Review for Accountants & Financial Planners
March, 2016

Beware the specific assets...

Two minute scenarios...

Leaving specific assets to beneficiaries in Wills can cause problems. For that reason, we usually recommend that clients leave a percentage, or portion of their estate, to beneficiaries. Let's look at why.

Scenario One... Ruth & John

Scenario: Ruth and John have three children and have left a property to each of them, along with an equal share of their investment funds. The youngest son, still living with them, is left the family home, and the other two an investment property each. All properties are currently of equal value.

What's the issue? When Ruth and John both die, the family home goes to the youngest and the Broadbeach investment property goes to their daughter. However, the third property was sold to pay for Ruth and John's accommodation at the aged care facility. All their eldest son will get is an equal share of the investment funds. It's not what they wanted.

Solutions: If Ruth and John's Wills were drafted so that the children all received an equal share of the estate, their eldest son would not now have a problem.

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Scenario Two... same again but wait

Scenario: As above, Ruth and John left the three properties to the three individual children, along with an equal share of their investment funds. They still own all three properties at the time of death.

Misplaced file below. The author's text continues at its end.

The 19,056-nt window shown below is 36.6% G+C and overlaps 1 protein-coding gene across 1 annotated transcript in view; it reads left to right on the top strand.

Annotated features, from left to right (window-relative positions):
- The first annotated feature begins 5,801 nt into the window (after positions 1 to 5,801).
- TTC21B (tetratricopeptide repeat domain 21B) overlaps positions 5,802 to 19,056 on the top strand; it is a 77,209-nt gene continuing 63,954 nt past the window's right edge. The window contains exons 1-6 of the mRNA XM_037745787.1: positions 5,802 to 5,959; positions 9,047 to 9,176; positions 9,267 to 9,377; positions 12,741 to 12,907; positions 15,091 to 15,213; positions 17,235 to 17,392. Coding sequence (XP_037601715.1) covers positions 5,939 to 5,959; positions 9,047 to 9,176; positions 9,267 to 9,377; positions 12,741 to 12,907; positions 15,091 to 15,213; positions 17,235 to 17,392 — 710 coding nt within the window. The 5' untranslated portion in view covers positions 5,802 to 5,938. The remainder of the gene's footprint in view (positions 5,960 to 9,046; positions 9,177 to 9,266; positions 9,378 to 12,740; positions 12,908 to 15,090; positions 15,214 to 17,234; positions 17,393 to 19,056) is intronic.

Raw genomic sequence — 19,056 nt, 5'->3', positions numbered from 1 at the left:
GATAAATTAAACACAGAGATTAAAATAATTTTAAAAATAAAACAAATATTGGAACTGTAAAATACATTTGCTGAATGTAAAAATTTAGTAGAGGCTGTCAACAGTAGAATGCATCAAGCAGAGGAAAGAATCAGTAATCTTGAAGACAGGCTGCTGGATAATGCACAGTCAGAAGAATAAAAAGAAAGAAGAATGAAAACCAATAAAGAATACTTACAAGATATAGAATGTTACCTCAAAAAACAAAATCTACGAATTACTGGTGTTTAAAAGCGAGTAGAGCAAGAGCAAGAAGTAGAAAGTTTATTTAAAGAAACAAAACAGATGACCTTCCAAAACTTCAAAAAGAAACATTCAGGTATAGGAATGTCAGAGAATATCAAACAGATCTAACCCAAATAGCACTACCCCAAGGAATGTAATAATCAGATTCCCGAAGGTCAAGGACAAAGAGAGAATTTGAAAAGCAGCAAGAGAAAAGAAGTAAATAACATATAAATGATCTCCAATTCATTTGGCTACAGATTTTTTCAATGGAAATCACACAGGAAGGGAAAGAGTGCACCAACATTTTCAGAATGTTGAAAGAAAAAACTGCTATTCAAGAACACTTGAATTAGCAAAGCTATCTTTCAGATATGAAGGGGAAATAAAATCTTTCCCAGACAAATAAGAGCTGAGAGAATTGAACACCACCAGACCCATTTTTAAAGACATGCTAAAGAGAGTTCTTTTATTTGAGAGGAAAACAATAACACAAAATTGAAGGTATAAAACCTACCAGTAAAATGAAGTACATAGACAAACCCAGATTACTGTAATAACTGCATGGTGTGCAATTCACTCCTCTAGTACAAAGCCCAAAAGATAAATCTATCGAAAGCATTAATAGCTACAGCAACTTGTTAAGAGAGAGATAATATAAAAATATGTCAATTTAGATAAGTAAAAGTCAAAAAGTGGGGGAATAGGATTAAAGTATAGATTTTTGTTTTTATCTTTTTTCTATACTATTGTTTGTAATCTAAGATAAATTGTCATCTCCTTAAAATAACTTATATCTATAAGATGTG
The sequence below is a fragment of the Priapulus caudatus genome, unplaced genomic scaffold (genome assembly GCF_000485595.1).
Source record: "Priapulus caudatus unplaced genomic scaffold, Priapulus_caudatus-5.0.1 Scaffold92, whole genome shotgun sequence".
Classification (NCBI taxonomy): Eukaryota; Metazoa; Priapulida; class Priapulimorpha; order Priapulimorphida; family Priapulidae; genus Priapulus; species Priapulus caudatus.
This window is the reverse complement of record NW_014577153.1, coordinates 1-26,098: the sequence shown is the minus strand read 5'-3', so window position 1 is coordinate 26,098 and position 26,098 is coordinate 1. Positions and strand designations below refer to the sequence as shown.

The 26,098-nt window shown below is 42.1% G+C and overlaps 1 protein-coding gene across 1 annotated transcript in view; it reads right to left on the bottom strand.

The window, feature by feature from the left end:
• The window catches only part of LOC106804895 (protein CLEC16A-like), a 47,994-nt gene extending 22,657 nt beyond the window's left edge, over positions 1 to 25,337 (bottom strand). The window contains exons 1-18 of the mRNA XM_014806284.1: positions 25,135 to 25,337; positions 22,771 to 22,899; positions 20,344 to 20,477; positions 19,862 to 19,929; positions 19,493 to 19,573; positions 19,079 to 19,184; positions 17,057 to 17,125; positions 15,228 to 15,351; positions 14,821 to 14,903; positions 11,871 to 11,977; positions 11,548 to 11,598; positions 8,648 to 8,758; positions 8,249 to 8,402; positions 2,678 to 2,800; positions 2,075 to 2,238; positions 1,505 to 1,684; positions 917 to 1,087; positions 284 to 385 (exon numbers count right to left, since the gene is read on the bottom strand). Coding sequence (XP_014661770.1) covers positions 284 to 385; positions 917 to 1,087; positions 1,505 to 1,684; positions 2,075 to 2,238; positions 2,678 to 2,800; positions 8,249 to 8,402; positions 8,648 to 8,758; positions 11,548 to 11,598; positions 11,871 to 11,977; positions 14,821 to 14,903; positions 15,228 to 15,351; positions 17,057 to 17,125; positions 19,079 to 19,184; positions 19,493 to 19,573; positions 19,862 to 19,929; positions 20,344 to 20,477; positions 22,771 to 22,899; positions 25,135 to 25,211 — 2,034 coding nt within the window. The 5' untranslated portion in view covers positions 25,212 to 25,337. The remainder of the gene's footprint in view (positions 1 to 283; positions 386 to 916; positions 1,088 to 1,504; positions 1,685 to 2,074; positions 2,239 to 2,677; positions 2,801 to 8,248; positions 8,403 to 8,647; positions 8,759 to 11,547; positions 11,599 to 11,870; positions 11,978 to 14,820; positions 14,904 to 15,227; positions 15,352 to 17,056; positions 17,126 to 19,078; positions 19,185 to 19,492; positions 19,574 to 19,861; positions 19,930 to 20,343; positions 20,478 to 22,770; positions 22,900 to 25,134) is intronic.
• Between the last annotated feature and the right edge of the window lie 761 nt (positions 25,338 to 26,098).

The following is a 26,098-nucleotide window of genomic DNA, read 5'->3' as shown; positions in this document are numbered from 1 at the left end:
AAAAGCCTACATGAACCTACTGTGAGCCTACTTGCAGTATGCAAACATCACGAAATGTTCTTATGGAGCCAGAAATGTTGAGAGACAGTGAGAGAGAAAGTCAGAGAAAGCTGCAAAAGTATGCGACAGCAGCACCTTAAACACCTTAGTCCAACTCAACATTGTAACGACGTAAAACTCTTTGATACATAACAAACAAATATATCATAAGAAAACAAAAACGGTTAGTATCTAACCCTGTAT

What's the issue? Whilst the properties were all of equal value at the time of preparing their Wills, that is not the case when Ruth and John died. The children will not get an equal share.

Solutions: Again, if the Wills had nominated an equal percentage of the estate to each child, the properties could be sold and the funds distributed equally. Alternatively, the children could agree to each take a property, with an adjustment from the distribution of the investment funds to compensate for any discrepancy in property value.

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Scenario Three... the CGT issue

Scenario: As above, Ruth and John still own all three properties at the time of death, except now they are all worth approximately the same amount.

What's the issue? The two investment properties were purchased post September 1985. Consequently, there is a CGT liability attaching to each of them. The two eldest will get less than a third share of the total value of the estate.

Solutions: Drafting the Will to ensure an equal percentage of the estate would have enabled the executor to either sell the properties or adjust the residual distribution accordingly.

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More information for clients

Please feel free to forward this insight on Wills and Testamentary Trusts to your clients. Or if they would like to discuss how we can help them please call 03 8621 9000 or email info@irongrouplawyers.com with their details and we will contact them, obligation free.

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